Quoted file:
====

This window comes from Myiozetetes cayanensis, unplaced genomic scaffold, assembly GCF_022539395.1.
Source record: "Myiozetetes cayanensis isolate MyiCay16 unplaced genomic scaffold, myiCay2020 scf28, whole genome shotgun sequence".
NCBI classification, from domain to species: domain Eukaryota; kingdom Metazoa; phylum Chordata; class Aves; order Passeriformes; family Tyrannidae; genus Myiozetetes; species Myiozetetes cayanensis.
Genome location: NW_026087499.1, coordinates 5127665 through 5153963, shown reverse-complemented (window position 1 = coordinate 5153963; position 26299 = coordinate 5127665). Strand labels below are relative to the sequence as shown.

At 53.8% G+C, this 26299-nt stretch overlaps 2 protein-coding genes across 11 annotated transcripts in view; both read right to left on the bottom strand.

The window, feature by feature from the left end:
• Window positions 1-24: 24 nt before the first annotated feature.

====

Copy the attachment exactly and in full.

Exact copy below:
This window comes from Myiozetetes cayanensis, unplaced genomic scaffold, assembly GCF_022539395.1.
Source record: "Myiozetetes cayanensis isolate MyiCay16 unplaced genomic scaffold, myiCay2020 scf28, whole genome shotgun sequence".
NCBI classification, from domain to species: domain Eukaryota; kingdom Metazoa; phylum Chordata; class Aves; order Passeriformes; family Tyrannidae; genus Myiozetetes; species Myiozetetes cayanensis.
Genome location: NW_026087499.1, coordinates 5127665 through 5153963, shown reverse-complemented (window position 1 = coordinate 5153963; position 26299 = coordinate 5127665). Strand labels below are relative to the sequence as shown.

At 53.8% G+C, this 26299-nt stretch overlaps 2 protein-coding genes across 11 annotated transcripts in view; both read right to left on the bottom strand.

The window, feature by feature from the left end:
• Window positions 1-24: 24 nt before the first annotated feature.